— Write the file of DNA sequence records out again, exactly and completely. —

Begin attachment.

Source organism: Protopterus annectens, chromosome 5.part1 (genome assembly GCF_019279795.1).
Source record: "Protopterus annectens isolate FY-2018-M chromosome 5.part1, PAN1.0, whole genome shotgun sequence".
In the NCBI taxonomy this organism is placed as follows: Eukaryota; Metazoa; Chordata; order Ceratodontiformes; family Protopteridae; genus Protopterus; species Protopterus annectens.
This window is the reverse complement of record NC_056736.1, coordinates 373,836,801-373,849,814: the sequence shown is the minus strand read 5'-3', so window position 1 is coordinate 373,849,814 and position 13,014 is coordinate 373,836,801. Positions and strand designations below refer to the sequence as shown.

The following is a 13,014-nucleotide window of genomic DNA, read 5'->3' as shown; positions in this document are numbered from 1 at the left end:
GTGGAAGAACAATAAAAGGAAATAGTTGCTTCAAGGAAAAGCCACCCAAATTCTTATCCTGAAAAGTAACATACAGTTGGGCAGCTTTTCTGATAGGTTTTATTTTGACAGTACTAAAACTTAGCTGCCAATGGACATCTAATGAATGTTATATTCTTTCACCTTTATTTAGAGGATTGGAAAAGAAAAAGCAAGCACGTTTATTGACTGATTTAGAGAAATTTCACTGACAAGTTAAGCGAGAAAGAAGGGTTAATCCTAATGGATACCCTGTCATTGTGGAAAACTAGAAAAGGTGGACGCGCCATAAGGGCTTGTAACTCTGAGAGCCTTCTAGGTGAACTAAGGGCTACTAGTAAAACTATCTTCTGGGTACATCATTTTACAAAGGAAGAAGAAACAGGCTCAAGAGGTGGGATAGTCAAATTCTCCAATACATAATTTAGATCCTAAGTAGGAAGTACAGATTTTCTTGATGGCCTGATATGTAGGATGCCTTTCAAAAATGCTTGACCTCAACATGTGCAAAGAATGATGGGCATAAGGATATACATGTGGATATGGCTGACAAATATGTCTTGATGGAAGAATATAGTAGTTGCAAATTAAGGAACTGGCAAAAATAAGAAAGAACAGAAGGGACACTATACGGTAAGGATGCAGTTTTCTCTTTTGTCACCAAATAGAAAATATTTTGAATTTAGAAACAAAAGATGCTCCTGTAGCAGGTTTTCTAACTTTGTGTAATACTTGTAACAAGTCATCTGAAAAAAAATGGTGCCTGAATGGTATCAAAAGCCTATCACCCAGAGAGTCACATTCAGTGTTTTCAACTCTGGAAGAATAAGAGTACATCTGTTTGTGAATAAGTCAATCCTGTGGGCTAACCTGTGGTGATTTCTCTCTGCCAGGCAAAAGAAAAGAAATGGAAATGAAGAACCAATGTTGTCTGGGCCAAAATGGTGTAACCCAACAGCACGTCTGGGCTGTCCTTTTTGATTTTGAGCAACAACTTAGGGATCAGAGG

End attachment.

Source organism: Protopterus annectens, chromosome 5.part1 (genome assembly GCF_019279795.1).
Source record: "Protopterus annectens isolate FY-2018-M chromosome 5.part1, PAN1.0, whole genome shotgun sequence".
In the NCBI taxonomy this organism is placed as follows: Eukaryota; Metazoa; Chordata; order Ceratodontiformes; family Protopteridae; genus Protopterus; species Protopterus annectens.
This window is the reverse complement of record NC_056736.1, coordinates 373,836,801-373,849,814: the sequence shown is the minus strand read 5'-3', so window position 1 is coordinate 373,849,814 and position 13,014 is coordinate 373,836,801. Positions and strand designations below refer to the sequence as shown.

The following is a 13,014-nucleotide window of genomic DNA, read 5'->3' as shown; positions in this document are numbered from 1 at the left end:
GTGGAAGAACAATAAAAGGAAATAGTTGCTTCAAGGAAAAGCCACCCAAATTCTTATCCTGAAAAGTAACATACAGTTGGGCAGCTTTTCTGATAGGTTTTATTTTGACAGTACTAAAACTTAGCTGCCAATGGACATCTAATGAATGTTATATTCTTTCACCTTTATTTAGAGGATTGGAAAAGAAAAAGCAAGCACGTTTATTGACTGATTTAGAGAAATTTCACTGACAAGTTAAGCGAGAAAGAAGGGTTAATCCTAATGGATACCCTGTCATTGTGGAAAACTAGAAAAGGTGGACGCGCCATAAGGGCTTGTAACTCTGAGAGCCTTCTAGGTGAACTAAGGGCTACTAGTAAAACTATCTTCTGGGTACATCATTTTACAAAGGAAGAAGAAACAGGCTCAAGAGGTGGGATAGTCAAATTCTCCAATACATAATTTAGATCCTAAGTAGGAAGTACAGATTTTCTTGATGGCCTGATATGTAGGATGCCTTTCAAAAATGCTTGACCTCAACATGTGCAAAGAATGATGGGCATAAGGATATACATGTGGATATGGCTGACAAATATGTCTTGATGGAAGAATATAGTAGTTGCAAATTAAGGAACTGGCAAAAATAAGAAAGAACAGAAGGGACACTATACGGTAAGGATGCAGTTTTCTCTTTTGTCACCAAATAGAAAATATTTTGAATTTAGAAACAAAAGATGCTCCTGTAGCAGGTTTTCTAACTTTGTGTAATACTTGTAACAAGTCATCTGAAAAAAAATGGTGCCTGAATGGTATCAAAAGCCTATCACCCAGAGAGTCACATTCAGTGTTTTCAACTCTGGAAGAATAAGAGTACATCTGTTTGTGAATAAGTCAATCCTGTGGGCTAACCTGTGGTGATTTCTCTCTGCCAGGCAAAAGAAAAGAAATGGAAATGAAGAACCAATGTTGTCTGGGCCAAAATGGTGTAACCCAACAGCACGTCTGGGCTGTCCTTTTTGATTTTGAGCAACAACTTAGGGATCAGAGG